vmwhere2 [UIUCTF 2023]

writeup by: zenbassi

Challenge Description

Usage: ./chal program

Author: richard


As the name suggests, this is a rather classic VM challenge. We’re given the cpu code and a program and have to reverse it. Opening chal in ghidra leads to the implementation of each instruction, which enables us to write a disassembler for the program. Most of the opcodes have pretty easy implementations, aside from a few more interesting ones:

  • opcode 0x10 -> reverses the stack in a range
  • opcode 0x11 -> pops the top of the stack and pushes 8 bits corresponding to the popped value base 2 representation
  • opcode 0x12 -> pops 8 values of the stack (expected bits), interprets them as the bits of a base 2 number, and pushed the corresponding number on the stack


Looking at the disassembled code we pieced everything together. The program takes the flag as input. For each ASCII value imputed, it constructs a base-3-like number from the base-2 interpretation of the value. The result of the transformation is compared to a hard-coded value at the end, by xoring the two values together and expecting 0.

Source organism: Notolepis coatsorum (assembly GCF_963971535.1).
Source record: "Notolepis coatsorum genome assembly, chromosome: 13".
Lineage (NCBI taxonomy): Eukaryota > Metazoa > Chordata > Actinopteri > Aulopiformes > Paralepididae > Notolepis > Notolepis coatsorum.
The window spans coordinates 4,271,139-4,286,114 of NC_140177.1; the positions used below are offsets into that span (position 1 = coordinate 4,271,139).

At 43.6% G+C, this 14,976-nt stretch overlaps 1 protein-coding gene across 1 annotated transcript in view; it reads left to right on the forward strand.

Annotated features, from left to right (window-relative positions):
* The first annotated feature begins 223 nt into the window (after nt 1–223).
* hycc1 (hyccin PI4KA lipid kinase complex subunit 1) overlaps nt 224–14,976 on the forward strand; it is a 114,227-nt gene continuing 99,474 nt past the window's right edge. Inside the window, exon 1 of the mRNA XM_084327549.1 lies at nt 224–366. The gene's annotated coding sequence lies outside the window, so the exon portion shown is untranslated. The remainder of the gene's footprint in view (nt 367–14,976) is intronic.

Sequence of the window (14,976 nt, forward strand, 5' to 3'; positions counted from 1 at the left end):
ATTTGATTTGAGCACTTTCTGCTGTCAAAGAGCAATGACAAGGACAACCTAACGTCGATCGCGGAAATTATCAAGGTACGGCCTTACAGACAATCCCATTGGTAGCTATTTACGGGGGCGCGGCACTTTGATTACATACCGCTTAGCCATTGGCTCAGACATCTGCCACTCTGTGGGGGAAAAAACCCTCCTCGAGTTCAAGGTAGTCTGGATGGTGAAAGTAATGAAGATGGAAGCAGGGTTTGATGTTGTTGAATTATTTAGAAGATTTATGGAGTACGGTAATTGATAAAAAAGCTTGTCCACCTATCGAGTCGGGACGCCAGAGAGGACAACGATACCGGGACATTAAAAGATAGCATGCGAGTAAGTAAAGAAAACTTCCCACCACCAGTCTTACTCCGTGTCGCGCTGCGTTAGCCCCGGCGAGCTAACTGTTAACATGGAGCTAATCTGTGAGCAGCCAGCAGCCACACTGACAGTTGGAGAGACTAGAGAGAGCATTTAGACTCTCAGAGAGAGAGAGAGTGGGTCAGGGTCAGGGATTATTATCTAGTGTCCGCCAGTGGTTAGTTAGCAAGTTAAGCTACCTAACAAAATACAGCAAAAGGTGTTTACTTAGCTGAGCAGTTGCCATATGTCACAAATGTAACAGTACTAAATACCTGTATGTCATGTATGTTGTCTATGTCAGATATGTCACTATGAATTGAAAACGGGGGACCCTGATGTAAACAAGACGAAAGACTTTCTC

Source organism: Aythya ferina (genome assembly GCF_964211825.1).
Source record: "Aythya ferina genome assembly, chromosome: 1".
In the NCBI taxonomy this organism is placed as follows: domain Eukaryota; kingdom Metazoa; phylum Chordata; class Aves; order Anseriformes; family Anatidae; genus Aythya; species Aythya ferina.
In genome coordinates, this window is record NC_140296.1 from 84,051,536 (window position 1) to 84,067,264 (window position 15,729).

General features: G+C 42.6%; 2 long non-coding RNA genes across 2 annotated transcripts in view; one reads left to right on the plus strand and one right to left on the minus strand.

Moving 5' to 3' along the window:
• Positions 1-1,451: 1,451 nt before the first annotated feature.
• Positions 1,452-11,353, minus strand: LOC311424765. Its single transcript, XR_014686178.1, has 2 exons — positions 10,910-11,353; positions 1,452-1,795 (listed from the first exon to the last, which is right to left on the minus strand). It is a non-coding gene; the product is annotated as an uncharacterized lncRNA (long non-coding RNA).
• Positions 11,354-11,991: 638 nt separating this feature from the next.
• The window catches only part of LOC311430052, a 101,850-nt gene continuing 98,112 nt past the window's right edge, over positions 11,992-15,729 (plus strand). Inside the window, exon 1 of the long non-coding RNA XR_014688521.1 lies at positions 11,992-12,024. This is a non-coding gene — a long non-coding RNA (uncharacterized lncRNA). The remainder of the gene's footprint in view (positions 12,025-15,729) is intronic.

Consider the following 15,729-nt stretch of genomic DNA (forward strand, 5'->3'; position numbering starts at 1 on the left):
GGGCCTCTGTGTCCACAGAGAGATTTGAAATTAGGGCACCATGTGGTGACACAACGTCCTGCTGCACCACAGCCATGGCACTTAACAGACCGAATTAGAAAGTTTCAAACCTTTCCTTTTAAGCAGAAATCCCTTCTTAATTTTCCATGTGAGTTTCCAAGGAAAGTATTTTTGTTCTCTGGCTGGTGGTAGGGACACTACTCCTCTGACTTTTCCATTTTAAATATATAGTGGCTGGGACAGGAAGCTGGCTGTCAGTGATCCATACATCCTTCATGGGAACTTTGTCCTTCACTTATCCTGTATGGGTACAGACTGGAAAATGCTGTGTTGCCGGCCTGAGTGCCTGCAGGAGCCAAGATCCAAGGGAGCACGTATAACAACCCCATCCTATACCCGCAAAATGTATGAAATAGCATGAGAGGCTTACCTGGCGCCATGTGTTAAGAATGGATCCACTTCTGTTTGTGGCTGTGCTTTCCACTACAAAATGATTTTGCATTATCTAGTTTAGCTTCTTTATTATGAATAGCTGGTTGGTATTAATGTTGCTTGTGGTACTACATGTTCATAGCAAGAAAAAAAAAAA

Formally, if the input number was $$x_{(2)}=100101 = 37_{(10)}$$ it would be transformed to $$y_{(3)} = 1001010_{(3)} = 759_{(10)} = 247_{(10)}\text{ (mod 256)}$$

Notice that $y_{(3)}$ has the looks the same as $x_{(2)}$ shifted to the left by one.

To get the flag, we can just iterate over the printable characters and compute a reverse dictionary with the corresponding base-3-like transformation. Then just iterate over the hard-coded values and print the value in the dictionary, indexed by the with each value as a key.

Snippet from the decompilation

2976: push 0 (prog); 
2978: push 10 (prog); 
2980: push 33 (prog); !
2982: push 116 (prog); t
2984: push 99 (prog); c
2986: push 101 (prog); e
2988: push 114 (prog); r
2990: push 114 (prog); r
2992: push 111 (prog); o
2994: push 67 (prog); C
2996: cc = 0 || 4; if stack[-1] == 0 then jump to 3003
2999: print(pop())
3000: cc = 255 || 249; jump to 2996

The above snippets will be executed if we input the correct flag and will print “Correct”.

You can check the full code of the disassembler here




The easier challenge vmware1 can be solved using the exact same disassembler and the same techniques. However, looking at it’s code we notice that the code breaks after each incorrect input character. This means we can use a timing-attack style attack using valgrind --tool=callgrind and choosing at each point the letter that leads to the most calls reported in callgrind. Find such a script here.